It’s rare these days for an individual to spend their entire career at one institution. It’s rarer still if that career spans 50 years. At this year’s employee service reception, held in Lubin Dining Hall, one such individual stood at the pinnacle of such service – machinist Tony Leggiadro.
Tony Leggiadro (right) holds one of the
instruments he devised at the request of
Einstein investigators, with his supervisor,
Richard CivitanoBorn and educated in the borough, Mr. Leggiadro truly is a man of the Bronx and of Einstein in every sense. Since graduating from Bronx Vocation Trade High School in 1959, Einstein has been his only place of employment. “I grew up on Morris Avenue where my father had a butcher shop, but I didn’t want to follow in his footsteps,” he reflected. “Although it wasn’t easy finding a good job out of high school, fortunately my high school had a very good placement service for graduating machinists.”
Having opened its doors only a few years earlier, Einstein’s new facilities were under construction and its engineering department was still in development.
“My friend Jack Mangin and I were hired by Einstein right after graduation, he said. “But I never could have imagined that I would spend the rest of my career here. This building [Forchheimer] was brand new and in great shape when I started — and I’m proud to say I’ve had a part in keeping it that way.”
While occasionally there were temptations to go elsewhere, ultimately, Mr. Leggiadro always decided that Einstein was the place to stay. Among the contributing factors to these decisions were the strong friendships, camaraderie and high level of professionalism that marked the institution, he noted.
There also have been significant changes in the personnel as colleagues have retired or, in more recent cases, passed away.
Tony Leggiadro with his wife,
Maria, at the employee service
recognition ceremony “I was very close with Tony Annunziata, my former department director. His death two years ago hit me hard. We had worked together a really long time and he had just retired.”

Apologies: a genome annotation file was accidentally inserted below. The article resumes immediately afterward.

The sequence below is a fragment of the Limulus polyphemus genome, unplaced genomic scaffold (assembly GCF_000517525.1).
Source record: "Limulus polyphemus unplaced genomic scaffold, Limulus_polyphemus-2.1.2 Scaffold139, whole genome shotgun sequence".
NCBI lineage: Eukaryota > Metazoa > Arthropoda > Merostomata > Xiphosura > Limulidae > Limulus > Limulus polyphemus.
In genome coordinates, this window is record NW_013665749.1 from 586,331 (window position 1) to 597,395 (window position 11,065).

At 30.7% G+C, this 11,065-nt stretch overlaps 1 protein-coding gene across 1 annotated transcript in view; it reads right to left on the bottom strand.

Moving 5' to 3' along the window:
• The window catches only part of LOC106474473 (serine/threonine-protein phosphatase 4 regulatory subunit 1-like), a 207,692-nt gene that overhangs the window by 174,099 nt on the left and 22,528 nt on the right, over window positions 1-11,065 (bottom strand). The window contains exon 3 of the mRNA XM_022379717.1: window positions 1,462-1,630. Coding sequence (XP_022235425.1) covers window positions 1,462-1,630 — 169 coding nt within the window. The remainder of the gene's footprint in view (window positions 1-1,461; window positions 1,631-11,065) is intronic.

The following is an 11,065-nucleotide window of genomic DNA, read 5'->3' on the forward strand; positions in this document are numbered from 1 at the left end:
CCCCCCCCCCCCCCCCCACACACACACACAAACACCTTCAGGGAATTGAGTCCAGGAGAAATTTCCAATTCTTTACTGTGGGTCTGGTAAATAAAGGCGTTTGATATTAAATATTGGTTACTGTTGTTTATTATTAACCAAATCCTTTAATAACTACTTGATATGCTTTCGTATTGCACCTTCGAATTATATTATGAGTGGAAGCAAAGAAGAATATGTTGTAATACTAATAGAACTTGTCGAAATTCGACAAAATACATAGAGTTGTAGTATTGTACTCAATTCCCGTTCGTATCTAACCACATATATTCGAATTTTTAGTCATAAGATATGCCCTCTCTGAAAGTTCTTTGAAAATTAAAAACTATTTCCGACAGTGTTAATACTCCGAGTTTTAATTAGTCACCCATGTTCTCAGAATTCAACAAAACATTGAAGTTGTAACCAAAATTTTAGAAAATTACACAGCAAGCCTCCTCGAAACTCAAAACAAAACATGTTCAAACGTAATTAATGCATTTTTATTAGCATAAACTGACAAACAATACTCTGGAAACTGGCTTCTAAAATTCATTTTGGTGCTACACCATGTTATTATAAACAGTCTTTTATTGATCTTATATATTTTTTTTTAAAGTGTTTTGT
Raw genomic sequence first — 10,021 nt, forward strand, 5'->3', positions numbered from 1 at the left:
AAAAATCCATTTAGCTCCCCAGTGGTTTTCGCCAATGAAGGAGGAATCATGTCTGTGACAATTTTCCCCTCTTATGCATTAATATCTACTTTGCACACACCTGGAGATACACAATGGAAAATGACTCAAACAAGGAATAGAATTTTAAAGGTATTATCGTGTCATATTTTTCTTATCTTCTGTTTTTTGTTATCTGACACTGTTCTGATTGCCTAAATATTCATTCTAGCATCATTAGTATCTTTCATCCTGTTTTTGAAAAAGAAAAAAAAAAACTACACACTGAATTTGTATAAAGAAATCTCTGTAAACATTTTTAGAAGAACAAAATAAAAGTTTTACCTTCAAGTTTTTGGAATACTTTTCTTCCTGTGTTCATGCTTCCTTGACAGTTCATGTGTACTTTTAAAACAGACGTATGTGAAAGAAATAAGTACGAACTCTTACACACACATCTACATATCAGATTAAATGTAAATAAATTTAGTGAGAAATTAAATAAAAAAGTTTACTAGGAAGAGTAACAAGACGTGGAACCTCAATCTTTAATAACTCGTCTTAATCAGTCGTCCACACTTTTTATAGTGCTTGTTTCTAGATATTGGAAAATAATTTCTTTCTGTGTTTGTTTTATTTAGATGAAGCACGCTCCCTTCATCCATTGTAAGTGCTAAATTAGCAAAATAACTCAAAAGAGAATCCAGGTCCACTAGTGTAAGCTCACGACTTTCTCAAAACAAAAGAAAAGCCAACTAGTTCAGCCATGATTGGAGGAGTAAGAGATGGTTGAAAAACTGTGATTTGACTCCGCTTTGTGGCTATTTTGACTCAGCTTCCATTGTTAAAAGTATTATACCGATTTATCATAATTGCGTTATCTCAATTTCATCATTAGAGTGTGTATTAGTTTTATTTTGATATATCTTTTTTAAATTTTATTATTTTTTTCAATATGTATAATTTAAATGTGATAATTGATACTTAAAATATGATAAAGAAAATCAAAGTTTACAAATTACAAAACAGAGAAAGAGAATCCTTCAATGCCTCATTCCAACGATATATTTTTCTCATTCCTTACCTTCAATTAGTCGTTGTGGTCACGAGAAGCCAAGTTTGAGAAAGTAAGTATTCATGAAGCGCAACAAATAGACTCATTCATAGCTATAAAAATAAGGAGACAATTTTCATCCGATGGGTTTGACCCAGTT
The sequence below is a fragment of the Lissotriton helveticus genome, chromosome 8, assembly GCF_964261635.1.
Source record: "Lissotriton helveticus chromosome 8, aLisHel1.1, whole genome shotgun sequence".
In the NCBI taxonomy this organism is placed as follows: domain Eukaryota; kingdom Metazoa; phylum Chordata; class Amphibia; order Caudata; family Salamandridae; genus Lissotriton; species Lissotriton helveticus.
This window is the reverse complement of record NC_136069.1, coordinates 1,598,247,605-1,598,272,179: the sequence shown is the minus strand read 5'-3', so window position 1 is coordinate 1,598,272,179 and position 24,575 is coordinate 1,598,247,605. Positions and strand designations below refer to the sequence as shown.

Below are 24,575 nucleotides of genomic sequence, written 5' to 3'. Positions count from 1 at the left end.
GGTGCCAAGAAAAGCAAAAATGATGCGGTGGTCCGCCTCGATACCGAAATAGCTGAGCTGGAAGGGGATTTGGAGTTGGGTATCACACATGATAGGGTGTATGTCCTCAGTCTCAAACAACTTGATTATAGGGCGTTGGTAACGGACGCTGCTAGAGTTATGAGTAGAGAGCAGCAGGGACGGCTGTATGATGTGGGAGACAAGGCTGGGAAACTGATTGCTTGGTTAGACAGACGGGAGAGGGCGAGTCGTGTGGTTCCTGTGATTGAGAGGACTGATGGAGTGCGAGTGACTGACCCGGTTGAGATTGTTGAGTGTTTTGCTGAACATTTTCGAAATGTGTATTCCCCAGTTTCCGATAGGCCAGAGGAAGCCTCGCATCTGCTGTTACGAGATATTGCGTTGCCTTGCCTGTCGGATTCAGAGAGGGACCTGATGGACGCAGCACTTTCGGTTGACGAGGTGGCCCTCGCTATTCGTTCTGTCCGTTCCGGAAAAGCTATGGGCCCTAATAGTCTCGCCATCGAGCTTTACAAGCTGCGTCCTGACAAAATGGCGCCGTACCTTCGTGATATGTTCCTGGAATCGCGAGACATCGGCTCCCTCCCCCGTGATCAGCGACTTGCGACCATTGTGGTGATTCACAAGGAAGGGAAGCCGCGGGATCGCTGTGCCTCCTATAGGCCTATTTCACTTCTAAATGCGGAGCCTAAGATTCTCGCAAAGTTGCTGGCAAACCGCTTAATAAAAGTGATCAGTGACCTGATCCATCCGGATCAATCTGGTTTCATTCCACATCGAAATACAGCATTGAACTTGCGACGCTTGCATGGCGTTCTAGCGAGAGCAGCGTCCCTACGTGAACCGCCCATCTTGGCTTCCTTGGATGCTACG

Through these many years, the nature of Mr. Leggiadro’s work within the facilities management/engineering department has changed as well. In the earlier years, machinists were often called upon to assist in the fabrication of equipment, with particular specifications provided by researchers. Some examples of these helpful laboratory instruments include a DNA molecule stretcher, which researchers exploit to stretch single DNA molecules onto a glass slide by pulling the slide slowly from a narrow chamber containing the DNA solution, and a device known as an electrophoresis apparatus, which researchers utilize to separate DNA or RNA molecules, by size, in an agarose gel — which helps to stabilize the molecules as they migrate through the pores of the gel.
“Tony is one of our greatest assets, and our researchers should take advantage of the skills he has to offer,” said Dr. Carl Schildkraut, professor of cell biology. “He is extremely knowledgeable and has taken the information we’ve provided him to create very practical solutions to our equipment needs.”
“Tony’s primary mission early in his career was to support investigators by producing these scientific products that they requested,” noted Richard Civitano, associate director of operations and maintenance, who has been a supervisor of Mr. Leggiadro’s since 1976. “The researchers knew they could count on Tony for his creativity, metalworking skills, and ability to take an esoteric concept and fashion it into a functioning device.”
He added, “While the demand for that type of work diminished over time, recently we’ve made efforts to re-acquaint Einstein researchers with this in-house capability and there has been an increase in requests.”
Dr. Zeqiang Guan works with a molecule
stretcher, created by Mr. Leggiadro, in the
laboratory of Dr. Carl Schildkraut.As Einstein’s buildings have begun to age, more of a focus has turned toward keeping the medical school’s physical plant up to grade. “Tony’s versatility and expertise working with high pressure steam, heavy valves and complex cooling tower equipment means he’s invaluable to have on hand when things aren’t quite what they should be,” noted Mr. Civitano. “And, with his excellent work ethic, he is always available, without complaint, to address any kind of emergency, regardless of the hour.”
When he’s not at work, Mr. Leggiadro enjoys the time he spends with his family. “My wife and I have two wonderful grandchildren thanks to our daughter and our very nice son-in-law.”
He makes his home in Orange County, but insists that the considerable commute is not really a bother. “My grandchildren keep me busy, with their weekend soccer games and ballet practice. And, when I can get away for a little fresh or saltwater fishing, life is good.”
When asked how long he plans to continue working, he shrugged. “I can’t answer that because I still enjoy the people I work with and the variety of the job. But one day I might just say enough is enough and say good-bye to my friends at Einstein.”
Until that day comes, you’re likely to find Mr. Leggiadro helping a researcher to devise a new gadget that will aid their investigations or making sure the Einstein campus remains in tiptop shape. When you do, be sure to thank him for all he does, and has done, to keep things running smoothly.
Posted on: Friday, June 18, 2010